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I need to create asynchronous message queues dynamically in Java. My use case is sending email via multiple SMTP servers: I need to enforce that emails to the same SMTP server are processes sequentially, but emails to different SMTP servers may be processed concurrently. I've used JMS in the past, but as far as I can see it only allows for compile-time queue creation, whereas I need to create queues at runtime (one queue for each SMTP server).

Am I missing something regarding JMS or is there some other tool/proposal which I should have a look at?

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Are you using JMS specifically or is this something that you can use java.util.concurrent and its ExecutorServices to do? –  Adam Goode Oct 30 '09 at 23:34
    
I am not using JMS specifically, so I'll have a look at the ExecutorServices, thanks. –  Zecrates Nov 2 '09 at 6:30

5 Answers 5

up vote 5 down vote accepted

I agree with Adam, the use case sounds like JMS is overhead. Java built-in functionality sufficient:

package de.mhaller;

import java.util.ArrayDeque;
import java.util.ArrayList;
import java.util.Deque;
import java.util.HashMap;
import java.util.Map;
import java.util.Queue;
import java.util.concurrent.ExecutorService;
import java.util.concurrent.Executors;
import java.util.concurrent.LinkedBlockingDeque;

import org.junit.Assert;
import org.junit.Test;

public class Mailer {

	@Test
	public void testMailer() throws Exception {
		ExecutorService executor = Executors.newCachedThreadPool();
		ArrayList<Mail> log = new ArrayList<Mail>();
		LinkedBlockingDeque<Mail> incoming = new LinkedBlockingDeque<Mail>();

		// TODO: Put mails to be sent into the incoming queue
		incoming.offer(new Mail("foo1@localhost", "localhost"));
		incoming.offer(new Mail("foo2@otherhost", "otherhost"));
		incoming.offer(new Mail("foo3@otherhost", "otherhost"));
		incoming.offer(new Mail("foo4@localhost", "localhost"));

		Map<Mailserver, Queue<Mail>> queues = new HashMap<Mailserver, Queue<Mail>>();
		while (!incoming.isEmpty()) {
			Mail mail = incoming.pollFirst();
			Mailserver mailserver = findMailserver(mail);
			if (!queues.containsKey(mailserver)) {
				ArrayDeque<Mail> serverQueue = new ArrayDeque<Mail>();
				queues.put(mailserver, serverQueue);
				executor.execute(new SendMail(mailserver, serverQueue));
			}
			Queue<Mail> slot = queues.get(mailserver);
			slot.offer(mail);
		}

		assertMailSentWithCorrectServer(log);
	}

	private void assertMailSentWithCorrectServer(ArrayList<Mail> log) {
		for (Mail mail : log) {
			if (!mail.server.equals(mail.sentBy.mailserver)) {
				Assert.fail("Mail sent by wrong server: " + mail);
			}
		}
	}

	private Mailserver findMailserver(Mail mail) {
		// TODO: Your lookup logic which server to use
		return new Mailserver(mail.server);
	}

	private static class Mail {
		String recipient;
		String server;
		SendMail sentBy;

		public Mail(String recipient, String server) {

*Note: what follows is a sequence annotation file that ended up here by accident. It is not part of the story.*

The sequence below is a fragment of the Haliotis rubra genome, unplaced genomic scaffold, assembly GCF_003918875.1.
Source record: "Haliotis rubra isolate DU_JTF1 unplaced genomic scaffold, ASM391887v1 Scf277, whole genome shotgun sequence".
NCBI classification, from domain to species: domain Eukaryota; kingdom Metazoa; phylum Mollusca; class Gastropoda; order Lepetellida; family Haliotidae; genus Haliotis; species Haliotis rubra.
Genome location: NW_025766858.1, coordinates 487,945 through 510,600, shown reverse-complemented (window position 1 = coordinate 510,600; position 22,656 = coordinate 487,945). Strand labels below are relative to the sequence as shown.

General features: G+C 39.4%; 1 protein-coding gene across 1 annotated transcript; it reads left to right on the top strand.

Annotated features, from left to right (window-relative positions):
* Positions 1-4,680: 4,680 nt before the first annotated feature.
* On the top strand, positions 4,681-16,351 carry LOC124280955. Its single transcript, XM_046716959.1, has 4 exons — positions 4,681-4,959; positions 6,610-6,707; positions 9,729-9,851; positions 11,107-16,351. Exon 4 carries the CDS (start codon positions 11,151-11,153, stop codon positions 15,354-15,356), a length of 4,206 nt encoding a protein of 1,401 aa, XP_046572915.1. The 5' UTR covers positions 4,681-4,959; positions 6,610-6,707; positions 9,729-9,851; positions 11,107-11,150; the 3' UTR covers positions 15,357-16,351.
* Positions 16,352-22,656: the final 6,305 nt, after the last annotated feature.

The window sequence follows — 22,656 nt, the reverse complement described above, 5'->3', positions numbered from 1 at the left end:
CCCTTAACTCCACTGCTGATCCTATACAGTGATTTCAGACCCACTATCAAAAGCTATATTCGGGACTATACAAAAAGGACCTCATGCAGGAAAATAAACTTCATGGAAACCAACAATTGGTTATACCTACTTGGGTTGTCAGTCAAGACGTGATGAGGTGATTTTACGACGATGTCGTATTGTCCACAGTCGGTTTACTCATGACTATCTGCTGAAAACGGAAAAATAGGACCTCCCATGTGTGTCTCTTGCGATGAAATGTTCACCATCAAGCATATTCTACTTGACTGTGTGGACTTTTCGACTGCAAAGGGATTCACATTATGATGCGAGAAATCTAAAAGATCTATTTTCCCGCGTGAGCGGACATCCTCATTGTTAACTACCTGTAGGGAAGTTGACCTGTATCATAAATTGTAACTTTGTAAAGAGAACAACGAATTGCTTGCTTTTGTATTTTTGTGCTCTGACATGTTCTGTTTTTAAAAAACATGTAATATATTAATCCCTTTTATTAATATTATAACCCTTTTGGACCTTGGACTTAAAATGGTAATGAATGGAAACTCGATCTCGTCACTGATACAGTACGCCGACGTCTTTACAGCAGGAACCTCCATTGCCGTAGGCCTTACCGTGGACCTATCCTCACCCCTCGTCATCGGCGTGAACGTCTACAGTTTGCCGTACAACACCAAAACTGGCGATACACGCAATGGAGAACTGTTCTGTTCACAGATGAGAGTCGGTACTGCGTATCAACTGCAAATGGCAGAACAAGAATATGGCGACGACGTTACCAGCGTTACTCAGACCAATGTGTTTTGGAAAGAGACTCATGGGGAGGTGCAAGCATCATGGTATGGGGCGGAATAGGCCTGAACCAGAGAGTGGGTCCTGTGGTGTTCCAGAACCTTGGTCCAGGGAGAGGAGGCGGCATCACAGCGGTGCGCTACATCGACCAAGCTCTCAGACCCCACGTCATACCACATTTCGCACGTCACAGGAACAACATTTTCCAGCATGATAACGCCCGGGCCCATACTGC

this.recipient = recipient;
			this.server = server;
		}

		@Override
		public String toString() {
			return "mail for " + recipient;
		}
	}

	public static class SendMail implements Runnable {

		private final Deque<Mail> queue;
		private final Mailserver mailserver;

		public SendMail(Mailserver mailserver, Deque<Mail> queue) {
			this.mailserver = mailserver;
			this.queue = queue;
		}

		@Override
		public void run() {
			while (!queue.isEmpty()) {
				Mail mail = queue.pollFirst();
				// TODO: Use SMTP to send the mail via mailserver
				System.out.println(this + " sent " + mail + " via " + mailserver);
				mail.sentBy = this;
			}
		}

	}

	public static class Mailserver {
		String hostname;

		public Mailserver(String hostname) {
			this.hostname = hostname;
		}

		@Override
		public String toString() {
			return hostname;
		}

		@Override
		public int hashCode() {
			return hostname.hashCode();
		}

		@Override
		public boolean equals(Object obj) {
			return hostname.equals(((Mailserver) obj).hostname);
		}

	}

}
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I've done this with activemq - I actually posted a question on this at the time, as I had similar concerns (the JMS documentation at the time stated that this was not supported) and was assured that it was supported.

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Do you have a link to your question or to documentation describing how to achieve this? –  Zecrates Nov 2 '09 at 6:34

Create a queue for each of your SMTP sever and limit queue consumer(MDB or a message listener) to 1

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The last time we looked at this in a WebSphere environment it was surprisingly difficult/impossible to create queues dynamically (temporary queues are too transient for you I think). Although APIs for creating queues existed they required a server restart afterwards to become active. Then there's the MDB issue allused to.

How about a dirty work-around based on the adage that all problems can be solved by an extra level of indirection, which assumes that the set of available printers is comparatively small.

Create Queues Printer01 to Printer99 (or some smaller number). Have a "database" which maps queues to real printers. As requests for printers come along you can add to the mapping table. You might have some overhead of MDBs looking at queues that will never be used, but unless your pootential number of printers is vast maybe you can afford it?

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JMS itself as a spec is rather silent on the issue. Most implementations allow you to do this, just not through JMS itself, but using their own API. But you won't be able to hook up something formal like an MDB to a dynamic queue. Rather you'll need to manage your own connections and listeners.

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